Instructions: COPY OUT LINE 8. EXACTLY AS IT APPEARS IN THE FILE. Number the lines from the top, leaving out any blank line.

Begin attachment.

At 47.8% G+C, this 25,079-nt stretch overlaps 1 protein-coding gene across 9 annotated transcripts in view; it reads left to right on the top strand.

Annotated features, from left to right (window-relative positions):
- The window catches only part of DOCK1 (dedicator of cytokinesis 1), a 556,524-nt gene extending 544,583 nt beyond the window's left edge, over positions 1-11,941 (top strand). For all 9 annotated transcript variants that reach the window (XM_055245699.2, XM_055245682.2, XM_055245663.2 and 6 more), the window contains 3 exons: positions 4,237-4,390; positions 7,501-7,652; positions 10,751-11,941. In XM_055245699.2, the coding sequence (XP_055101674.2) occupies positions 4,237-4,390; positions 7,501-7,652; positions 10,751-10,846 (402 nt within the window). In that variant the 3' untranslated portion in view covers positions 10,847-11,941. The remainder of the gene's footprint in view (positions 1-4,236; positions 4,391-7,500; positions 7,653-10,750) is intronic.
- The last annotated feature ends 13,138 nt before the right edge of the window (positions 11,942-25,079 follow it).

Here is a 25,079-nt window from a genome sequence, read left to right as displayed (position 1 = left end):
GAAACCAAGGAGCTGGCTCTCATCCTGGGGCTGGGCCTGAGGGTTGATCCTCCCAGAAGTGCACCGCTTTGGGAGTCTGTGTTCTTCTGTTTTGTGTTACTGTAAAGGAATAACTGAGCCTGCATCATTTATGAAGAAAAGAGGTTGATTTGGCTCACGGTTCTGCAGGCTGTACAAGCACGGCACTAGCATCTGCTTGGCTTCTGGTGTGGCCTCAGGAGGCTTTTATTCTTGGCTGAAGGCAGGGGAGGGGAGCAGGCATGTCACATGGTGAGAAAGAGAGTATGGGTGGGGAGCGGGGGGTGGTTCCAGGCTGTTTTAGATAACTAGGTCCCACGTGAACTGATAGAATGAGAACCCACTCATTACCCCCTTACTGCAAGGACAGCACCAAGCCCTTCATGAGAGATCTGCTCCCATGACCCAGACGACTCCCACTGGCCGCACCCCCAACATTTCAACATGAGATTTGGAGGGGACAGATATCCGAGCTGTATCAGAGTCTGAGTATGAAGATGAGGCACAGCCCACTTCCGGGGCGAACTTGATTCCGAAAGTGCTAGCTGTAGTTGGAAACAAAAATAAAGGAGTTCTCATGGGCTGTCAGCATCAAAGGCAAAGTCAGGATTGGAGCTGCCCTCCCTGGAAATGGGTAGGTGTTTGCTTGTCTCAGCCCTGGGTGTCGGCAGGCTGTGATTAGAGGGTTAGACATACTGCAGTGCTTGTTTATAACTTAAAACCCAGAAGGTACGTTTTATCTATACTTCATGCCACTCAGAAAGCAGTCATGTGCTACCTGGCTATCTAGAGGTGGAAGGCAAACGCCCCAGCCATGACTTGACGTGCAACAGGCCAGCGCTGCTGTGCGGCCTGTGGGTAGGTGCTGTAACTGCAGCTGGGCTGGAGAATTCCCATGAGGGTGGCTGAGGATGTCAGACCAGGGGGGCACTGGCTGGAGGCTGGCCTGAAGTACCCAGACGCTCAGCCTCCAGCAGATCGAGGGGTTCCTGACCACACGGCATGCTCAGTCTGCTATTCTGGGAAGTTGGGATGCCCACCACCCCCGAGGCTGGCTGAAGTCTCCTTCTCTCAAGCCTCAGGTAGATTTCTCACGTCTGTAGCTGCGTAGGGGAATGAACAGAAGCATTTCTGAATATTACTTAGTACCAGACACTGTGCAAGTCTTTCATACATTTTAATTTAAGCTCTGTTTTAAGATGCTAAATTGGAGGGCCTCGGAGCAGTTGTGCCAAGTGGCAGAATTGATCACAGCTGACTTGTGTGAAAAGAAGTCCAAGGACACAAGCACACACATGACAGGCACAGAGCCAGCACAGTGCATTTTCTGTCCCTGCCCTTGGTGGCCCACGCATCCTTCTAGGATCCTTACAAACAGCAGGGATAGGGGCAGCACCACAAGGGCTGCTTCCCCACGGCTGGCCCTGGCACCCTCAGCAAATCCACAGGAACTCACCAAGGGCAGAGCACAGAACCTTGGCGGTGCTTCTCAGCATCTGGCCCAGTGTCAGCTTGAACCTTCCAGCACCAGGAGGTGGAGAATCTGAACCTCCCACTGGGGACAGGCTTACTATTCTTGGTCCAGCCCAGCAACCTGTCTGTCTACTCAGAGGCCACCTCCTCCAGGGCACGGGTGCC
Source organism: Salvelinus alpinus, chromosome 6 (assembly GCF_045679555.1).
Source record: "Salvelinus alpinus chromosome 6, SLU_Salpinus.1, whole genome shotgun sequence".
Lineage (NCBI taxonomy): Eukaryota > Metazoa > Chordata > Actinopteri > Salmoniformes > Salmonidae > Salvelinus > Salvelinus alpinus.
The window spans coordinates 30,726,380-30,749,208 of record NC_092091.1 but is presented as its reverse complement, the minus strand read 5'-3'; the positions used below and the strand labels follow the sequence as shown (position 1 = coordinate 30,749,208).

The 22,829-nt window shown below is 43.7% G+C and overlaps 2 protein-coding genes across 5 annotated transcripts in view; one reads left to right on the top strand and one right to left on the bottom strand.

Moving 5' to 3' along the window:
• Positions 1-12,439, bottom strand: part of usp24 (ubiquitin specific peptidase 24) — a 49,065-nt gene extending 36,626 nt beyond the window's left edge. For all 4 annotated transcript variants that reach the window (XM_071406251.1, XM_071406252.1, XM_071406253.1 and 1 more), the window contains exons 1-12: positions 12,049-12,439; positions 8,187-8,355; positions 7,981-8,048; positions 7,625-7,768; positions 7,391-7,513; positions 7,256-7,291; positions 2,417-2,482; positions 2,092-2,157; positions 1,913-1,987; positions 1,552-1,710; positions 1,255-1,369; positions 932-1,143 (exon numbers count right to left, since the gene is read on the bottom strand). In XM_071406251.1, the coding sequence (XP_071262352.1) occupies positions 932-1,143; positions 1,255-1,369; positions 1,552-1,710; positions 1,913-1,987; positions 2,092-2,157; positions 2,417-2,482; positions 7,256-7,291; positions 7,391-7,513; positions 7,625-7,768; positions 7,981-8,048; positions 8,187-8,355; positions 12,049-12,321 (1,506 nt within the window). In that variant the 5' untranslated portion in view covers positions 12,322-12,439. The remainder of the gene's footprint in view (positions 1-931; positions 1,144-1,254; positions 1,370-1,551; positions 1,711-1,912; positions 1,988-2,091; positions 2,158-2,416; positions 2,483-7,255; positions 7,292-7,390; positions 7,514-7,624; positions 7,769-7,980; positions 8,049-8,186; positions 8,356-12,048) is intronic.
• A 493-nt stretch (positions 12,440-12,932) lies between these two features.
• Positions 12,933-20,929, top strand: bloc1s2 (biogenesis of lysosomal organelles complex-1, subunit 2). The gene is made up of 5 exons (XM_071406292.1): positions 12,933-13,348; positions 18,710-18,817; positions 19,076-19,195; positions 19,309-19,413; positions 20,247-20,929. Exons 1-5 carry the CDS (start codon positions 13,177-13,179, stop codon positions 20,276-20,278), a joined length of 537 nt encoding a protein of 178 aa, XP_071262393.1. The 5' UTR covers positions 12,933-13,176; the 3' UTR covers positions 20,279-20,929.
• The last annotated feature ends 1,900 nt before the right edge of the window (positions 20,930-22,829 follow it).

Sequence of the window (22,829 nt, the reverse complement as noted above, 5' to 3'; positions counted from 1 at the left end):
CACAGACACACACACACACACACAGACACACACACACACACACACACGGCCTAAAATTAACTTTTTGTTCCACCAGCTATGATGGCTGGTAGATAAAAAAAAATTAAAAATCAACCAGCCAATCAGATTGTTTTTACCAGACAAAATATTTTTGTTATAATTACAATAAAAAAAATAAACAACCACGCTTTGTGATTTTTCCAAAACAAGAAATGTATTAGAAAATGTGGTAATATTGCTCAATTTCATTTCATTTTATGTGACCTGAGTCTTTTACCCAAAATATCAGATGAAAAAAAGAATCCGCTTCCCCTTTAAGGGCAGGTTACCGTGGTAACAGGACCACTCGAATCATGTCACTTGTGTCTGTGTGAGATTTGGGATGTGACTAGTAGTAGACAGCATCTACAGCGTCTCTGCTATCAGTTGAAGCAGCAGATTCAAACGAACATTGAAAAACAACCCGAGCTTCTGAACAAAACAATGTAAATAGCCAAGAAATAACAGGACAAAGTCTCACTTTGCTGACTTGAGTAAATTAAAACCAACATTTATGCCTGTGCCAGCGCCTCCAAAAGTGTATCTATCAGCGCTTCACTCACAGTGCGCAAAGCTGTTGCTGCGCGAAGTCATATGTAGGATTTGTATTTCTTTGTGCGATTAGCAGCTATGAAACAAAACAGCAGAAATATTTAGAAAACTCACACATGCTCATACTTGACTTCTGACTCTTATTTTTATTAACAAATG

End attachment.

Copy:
Source record: "Salvelinus alpinus chromosome 6, SLU_Salpinus.1, whole genome shotgun sequence".